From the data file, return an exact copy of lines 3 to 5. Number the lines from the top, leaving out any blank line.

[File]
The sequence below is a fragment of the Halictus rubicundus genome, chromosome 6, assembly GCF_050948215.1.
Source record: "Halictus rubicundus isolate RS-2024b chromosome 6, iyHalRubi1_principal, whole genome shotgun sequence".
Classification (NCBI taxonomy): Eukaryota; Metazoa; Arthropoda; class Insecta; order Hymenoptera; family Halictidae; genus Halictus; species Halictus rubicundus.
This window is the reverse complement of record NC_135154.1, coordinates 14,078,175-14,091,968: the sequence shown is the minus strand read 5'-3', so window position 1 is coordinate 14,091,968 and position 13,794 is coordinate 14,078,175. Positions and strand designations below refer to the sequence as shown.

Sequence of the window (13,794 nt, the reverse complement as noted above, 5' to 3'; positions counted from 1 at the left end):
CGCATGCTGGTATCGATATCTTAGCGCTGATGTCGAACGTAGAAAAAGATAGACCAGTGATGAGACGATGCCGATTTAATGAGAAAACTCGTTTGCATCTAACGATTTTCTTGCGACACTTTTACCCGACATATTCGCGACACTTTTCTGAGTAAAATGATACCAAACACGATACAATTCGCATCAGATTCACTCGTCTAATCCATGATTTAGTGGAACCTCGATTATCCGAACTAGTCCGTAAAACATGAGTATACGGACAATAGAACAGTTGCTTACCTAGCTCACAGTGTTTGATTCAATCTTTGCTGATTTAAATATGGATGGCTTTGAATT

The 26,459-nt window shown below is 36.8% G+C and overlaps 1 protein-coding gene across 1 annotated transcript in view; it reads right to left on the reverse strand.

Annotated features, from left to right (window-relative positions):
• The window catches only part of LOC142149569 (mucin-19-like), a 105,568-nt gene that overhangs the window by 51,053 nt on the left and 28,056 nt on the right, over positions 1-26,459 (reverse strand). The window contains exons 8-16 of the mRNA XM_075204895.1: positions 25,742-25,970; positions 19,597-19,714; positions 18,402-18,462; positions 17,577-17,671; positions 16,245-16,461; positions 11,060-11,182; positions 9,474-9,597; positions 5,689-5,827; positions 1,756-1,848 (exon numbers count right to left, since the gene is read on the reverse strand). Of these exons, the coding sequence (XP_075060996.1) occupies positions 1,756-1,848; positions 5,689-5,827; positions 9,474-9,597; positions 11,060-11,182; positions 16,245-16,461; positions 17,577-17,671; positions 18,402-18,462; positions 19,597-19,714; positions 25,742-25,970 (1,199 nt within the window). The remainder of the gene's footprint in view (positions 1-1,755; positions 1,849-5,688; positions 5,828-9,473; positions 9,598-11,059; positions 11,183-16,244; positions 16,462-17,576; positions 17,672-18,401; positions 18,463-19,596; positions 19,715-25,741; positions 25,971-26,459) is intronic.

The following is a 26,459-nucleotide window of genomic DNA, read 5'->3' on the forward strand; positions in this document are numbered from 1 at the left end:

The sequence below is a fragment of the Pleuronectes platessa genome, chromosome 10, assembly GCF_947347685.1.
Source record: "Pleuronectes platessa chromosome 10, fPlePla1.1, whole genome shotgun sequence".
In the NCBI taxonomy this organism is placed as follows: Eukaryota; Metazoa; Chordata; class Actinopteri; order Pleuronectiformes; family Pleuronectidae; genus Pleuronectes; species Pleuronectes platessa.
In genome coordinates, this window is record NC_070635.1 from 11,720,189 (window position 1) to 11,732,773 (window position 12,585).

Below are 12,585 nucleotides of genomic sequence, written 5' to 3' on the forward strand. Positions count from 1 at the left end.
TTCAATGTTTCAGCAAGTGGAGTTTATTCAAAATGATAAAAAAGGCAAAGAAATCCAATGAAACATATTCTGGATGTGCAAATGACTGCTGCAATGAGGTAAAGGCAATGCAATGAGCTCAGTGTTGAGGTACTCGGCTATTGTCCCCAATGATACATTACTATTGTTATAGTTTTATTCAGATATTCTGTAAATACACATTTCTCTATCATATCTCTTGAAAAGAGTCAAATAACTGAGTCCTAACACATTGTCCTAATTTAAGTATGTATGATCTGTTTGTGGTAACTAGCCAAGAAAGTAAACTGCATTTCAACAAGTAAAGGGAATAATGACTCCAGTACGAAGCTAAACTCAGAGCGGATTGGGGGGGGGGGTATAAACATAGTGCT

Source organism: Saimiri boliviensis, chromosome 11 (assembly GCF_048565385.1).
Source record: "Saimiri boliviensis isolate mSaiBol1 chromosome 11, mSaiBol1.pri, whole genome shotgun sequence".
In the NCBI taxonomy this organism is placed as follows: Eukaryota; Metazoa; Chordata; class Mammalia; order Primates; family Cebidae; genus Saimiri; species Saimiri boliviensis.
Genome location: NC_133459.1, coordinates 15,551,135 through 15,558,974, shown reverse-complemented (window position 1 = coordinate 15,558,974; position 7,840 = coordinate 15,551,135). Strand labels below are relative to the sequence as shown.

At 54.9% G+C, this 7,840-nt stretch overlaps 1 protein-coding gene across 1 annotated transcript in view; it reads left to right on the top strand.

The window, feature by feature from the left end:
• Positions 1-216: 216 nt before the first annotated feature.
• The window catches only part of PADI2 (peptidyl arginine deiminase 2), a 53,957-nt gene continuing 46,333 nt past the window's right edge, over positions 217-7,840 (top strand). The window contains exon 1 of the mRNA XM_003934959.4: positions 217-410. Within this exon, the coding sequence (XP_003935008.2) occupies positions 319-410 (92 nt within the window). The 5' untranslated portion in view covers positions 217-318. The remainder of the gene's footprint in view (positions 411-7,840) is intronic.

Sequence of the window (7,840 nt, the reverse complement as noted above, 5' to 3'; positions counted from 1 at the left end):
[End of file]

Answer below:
Classification (NCBI taxonomy): Eukaryota; Metazoa; Arthropoda; class Insecta; order Hymenoptera; family Halictidae; genus Halictus; species Halictus rubicundus.
This window is the reverse complement of record NC_135154.1, coordinates 14,078,175-14,091,968: the sequence shown is the minus strand read 5'-3', so window position 1 is coordinate 14,091,968 and position 13,794 is coordinate 14,078,175. Positions and strand designations below refer to the sequence as shown.

Sequence of the window (13,794 nt, the reverse complement as noted above, 5' to 3'; positions counted from 1 at the left end):